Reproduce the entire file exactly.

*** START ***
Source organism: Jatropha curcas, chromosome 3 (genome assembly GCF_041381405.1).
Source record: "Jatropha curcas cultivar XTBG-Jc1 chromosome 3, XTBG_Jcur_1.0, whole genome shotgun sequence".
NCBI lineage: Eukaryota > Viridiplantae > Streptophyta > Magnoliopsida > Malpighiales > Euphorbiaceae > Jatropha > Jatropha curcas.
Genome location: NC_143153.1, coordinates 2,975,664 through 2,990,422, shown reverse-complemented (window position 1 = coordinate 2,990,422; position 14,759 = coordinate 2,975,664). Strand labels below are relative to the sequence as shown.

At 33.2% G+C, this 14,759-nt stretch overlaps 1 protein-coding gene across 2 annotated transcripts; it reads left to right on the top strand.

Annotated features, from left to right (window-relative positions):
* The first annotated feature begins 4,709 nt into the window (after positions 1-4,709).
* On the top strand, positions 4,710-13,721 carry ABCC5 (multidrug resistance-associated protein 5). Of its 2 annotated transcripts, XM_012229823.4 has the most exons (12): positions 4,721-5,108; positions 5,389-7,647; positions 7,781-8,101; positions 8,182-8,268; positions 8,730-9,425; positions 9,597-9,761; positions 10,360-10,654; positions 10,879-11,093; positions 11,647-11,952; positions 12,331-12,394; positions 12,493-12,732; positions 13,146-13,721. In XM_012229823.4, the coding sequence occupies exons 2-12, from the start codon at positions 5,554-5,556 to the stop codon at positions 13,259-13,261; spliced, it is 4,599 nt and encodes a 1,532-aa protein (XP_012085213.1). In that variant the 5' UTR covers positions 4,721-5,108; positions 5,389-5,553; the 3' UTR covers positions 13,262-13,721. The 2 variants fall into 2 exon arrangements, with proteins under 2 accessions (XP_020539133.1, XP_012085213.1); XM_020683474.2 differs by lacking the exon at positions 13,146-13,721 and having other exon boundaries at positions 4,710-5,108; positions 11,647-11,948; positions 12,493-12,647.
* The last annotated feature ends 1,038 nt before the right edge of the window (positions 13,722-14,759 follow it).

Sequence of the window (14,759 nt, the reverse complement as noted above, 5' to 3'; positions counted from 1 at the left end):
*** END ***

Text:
Source organism: Jatropha curcas, chromosome 3 (genome assembly GCF_041381405.1).
Source record: "Jatropha curcas cultivar XTBG-Jc1 chromosome 3, XTBG_Jcur_1.0, whole genome shotgun sequence".
NCBI lineage: Eukaryota > Viridiplantae > Streptophyta > Magnoliopsida > Malpighiales > Euphorbiaceae > Jatropha > Jatropha curcas.
Genome location: NC_143153.1, coordinates 2,975,664 through 2,990,422, shown reverse-complemented (window position 1 = coordinate 2,990,422; position 14,759 = coordinate 2,975,664). Strand labels below are relative to the sequence as shown.

At 33.2% G+C, this 14,759-nt stretch overlaps 1 protein-coding gene across 2 annotated transcripts; it reads left to right on the top strand.

Annotated features, from left to right (window-relative positions):
* The first annotated feature begins 4,709 nt into the window (after positions 1-4,709).
* On the top strand, positions 4,710-13,721 carry ABCC5 (multidrug resistance-associated protein 5). Of its 2 annotated transcripts, XM_012229823.4 has the most exons (12): positions 4,721-5,108; positions 5,389-7,647; positions 7,781-8,101; positions 8,182-8,268; positions 8,730-9,425; positions 9,597-9,761; positions 10,360-10,654; positions 10,879-11,093; positions 11,647-11,952; positions 12,331-12,394; positions 12,493-12,732; positions 13,146-13,721. In XM_012229823.4, the coding sequence occupies exons 2-12, from the start codon at positions 5,554-5,556 to the stop codon at positions 13,259-13,261; spliced, it is 4,599 nt and encodes a 1,532-aa protein (XP_012085213.1). In that variant the 5' UTR covers positions 4,721-5,108; positions 5,389-5,553; the 3' UTR covers positions 13,262-13,721. The 2 variants fall into 2 exon arrangements, with proteins under 2 accessions (XP_020539133.1, XP_012085213.1); XM_020683474.2 differs by lacking the exon at positions 13,146-13,721 and having other exon boundaries at positions 4,710-5,108; positions 11,647-11,948; positions 12,493-12,647.
* The last annotated feature ends 1,038 nt before the right edge of the window (positions 13,722-14,759 follow it).

Sequence of the window (14,759 nt, the reverse complement as noted above, 5' to 3'; positions counted from 1 at the left end):